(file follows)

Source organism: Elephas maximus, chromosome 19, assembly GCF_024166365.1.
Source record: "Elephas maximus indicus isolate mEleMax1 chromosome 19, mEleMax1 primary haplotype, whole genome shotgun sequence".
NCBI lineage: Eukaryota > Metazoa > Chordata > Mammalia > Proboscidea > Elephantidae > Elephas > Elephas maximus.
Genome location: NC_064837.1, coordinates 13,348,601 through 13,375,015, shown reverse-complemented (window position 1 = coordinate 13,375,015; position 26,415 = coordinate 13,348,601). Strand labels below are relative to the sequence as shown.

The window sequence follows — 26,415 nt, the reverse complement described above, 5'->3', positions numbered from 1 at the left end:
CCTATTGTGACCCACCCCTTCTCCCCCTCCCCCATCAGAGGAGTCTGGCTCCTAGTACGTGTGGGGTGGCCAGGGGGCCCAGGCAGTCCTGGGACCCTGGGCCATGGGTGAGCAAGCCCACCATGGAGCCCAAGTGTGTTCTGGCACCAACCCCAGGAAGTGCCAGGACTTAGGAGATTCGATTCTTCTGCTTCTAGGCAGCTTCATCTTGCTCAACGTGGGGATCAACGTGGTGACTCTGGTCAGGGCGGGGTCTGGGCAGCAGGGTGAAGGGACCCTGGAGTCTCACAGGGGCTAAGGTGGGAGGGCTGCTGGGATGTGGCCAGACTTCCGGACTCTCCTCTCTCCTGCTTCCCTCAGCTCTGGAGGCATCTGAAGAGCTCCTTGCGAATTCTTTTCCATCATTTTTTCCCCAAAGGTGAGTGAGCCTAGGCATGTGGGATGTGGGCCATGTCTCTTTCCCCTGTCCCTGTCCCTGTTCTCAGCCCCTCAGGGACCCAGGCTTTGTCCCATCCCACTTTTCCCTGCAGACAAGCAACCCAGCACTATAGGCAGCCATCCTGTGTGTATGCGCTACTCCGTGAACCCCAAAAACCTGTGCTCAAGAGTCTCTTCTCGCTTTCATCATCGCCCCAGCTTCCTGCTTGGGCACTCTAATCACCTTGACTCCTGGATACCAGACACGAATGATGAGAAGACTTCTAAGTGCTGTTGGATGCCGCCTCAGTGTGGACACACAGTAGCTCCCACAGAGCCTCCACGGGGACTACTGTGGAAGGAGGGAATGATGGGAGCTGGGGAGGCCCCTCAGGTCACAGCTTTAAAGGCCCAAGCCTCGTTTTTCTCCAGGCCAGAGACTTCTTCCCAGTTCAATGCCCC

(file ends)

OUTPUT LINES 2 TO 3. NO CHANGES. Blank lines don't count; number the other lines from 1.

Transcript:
Source record: "Elephas maximus indicus isolate mEleMax1 chromosome 19, mEleMax1 primary haplotype, whole genome shotgun sequence".
NCBI lineage: Eukaryota > Metazoa > Chordata > Mammalia > Proboscidea > Elephantidae > Elephas > Elephas maximus.